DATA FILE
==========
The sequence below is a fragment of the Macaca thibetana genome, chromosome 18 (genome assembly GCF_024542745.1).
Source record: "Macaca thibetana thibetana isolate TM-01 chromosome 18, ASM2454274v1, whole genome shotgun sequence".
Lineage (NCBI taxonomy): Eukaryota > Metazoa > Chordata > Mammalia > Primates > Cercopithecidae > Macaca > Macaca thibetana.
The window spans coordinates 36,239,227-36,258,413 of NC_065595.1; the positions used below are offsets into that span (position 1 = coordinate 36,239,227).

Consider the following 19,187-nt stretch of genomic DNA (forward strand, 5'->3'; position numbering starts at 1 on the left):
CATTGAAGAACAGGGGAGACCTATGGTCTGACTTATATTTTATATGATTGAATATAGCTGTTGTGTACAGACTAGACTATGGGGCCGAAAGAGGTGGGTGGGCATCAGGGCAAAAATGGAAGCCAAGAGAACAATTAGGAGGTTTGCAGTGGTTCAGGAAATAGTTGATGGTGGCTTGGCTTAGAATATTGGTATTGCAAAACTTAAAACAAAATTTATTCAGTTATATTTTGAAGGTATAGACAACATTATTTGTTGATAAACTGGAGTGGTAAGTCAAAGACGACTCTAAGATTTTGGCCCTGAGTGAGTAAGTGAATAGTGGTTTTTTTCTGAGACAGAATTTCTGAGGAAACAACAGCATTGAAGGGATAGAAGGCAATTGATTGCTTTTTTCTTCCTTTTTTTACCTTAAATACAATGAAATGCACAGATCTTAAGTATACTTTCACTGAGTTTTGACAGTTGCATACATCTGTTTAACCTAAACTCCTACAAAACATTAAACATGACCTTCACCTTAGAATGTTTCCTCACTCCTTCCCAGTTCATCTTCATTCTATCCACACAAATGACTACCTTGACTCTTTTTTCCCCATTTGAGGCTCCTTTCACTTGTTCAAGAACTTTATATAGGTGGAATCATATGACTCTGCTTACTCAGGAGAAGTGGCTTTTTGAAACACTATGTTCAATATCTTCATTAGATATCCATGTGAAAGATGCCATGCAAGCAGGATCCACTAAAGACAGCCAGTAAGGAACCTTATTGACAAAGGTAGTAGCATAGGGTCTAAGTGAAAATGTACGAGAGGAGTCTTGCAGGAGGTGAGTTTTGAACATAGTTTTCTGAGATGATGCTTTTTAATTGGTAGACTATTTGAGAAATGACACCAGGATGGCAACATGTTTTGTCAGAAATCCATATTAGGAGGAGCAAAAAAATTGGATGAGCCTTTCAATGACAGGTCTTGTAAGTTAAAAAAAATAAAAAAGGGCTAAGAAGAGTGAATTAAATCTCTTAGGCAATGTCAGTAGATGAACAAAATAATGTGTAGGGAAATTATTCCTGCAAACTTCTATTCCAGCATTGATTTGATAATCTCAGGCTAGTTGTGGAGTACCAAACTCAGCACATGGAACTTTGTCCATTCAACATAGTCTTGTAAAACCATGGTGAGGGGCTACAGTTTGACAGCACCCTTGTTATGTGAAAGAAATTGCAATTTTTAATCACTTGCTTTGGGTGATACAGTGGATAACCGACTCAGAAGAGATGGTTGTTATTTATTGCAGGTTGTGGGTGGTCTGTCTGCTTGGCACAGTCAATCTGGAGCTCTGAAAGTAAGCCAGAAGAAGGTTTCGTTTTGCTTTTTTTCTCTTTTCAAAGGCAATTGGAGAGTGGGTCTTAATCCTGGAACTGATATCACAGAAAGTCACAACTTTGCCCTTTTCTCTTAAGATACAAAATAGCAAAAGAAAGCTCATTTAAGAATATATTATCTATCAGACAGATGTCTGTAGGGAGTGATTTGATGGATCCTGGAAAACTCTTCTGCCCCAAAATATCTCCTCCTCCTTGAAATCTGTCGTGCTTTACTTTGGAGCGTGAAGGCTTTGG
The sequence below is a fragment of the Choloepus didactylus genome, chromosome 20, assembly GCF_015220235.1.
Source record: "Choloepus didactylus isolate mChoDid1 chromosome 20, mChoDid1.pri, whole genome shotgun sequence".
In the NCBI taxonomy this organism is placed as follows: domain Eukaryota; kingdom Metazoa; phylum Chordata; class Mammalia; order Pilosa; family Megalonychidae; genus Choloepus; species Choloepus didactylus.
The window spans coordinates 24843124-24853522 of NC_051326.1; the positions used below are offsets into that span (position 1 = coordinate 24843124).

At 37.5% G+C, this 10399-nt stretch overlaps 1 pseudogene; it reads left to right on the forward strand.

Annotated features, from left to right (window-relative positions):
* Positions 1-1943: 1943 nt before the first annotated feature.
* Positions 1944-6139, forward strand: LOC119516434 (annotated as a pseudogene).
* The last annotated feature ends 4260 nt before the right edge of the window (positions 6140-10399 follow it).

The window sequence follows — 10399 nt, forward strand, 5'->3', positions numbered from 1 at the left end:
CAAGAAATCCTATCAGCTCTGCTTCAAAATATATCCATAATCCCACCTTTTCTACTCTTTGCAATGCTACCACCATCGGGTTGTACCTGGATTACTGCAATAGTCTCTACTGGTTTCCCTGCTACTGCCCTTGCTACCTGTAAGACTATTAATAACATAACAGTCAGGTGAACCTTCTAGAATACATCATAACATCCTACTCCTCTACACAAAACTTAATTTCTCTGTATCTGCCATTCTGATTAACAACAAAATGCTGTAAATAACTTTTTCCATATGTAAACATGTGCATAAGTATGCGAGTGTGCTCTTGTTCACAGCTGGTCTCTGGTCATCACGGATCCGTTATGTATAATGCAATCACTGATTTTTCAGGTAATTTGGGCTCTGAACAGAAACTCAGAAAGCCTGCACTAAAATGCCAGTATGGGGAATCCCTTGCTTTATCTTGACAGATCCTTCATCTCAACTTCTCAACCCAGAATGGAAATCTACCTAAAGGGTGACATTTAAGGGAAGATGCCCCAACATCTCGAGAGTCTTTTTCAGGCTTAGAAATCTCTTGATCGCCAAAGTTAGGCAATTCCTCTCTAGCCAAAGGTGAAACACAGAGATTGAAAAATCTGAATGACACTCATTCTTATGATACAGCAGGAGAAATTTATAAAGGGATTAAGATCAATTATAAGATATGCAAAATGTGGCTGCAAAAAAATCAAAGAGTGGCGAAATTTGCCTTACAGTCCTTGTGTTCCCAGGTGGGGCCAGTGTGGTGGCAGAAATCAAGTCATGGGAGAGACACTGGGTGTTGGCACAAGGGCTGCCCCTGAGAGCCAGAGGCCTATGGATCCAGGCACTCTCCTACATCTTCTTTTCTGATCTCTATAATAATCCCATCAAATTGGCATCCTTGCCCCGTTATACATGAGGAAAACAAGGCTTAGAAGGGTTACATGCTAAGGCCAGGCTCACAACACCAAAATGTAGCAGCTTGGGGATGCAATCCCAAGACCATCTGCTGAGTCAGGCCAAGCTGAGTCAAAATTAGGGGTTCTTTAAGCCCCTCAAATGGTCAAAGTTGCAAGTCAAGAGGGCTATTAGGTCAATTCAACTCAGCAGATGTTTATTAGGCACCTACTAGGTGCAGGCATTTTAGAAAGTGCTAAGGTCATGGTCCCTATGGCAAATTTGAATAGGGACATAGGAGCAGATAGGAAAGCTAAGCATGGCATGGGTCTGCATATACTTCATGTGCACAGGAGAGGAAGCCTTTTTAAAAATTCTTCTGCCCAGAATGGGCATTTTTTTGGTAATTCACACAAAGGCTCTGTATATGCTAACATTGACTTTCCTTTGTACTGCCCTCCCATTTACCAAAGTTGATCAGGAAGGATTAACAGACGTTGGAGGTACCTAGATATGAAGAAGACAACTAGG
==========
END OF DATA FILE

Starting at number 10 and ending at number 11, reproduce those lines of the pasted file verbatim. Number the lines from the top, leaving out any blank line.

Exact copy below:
The window spans coordinates 24843124-24853522 of NC_051326.1; the positions used below are offsets into that span (position 1 = coordinate 24843124).

At 37.5% G+C, this 10399-nt stretch overlaps 1 pseudogene; it reads left to right on the forward strand.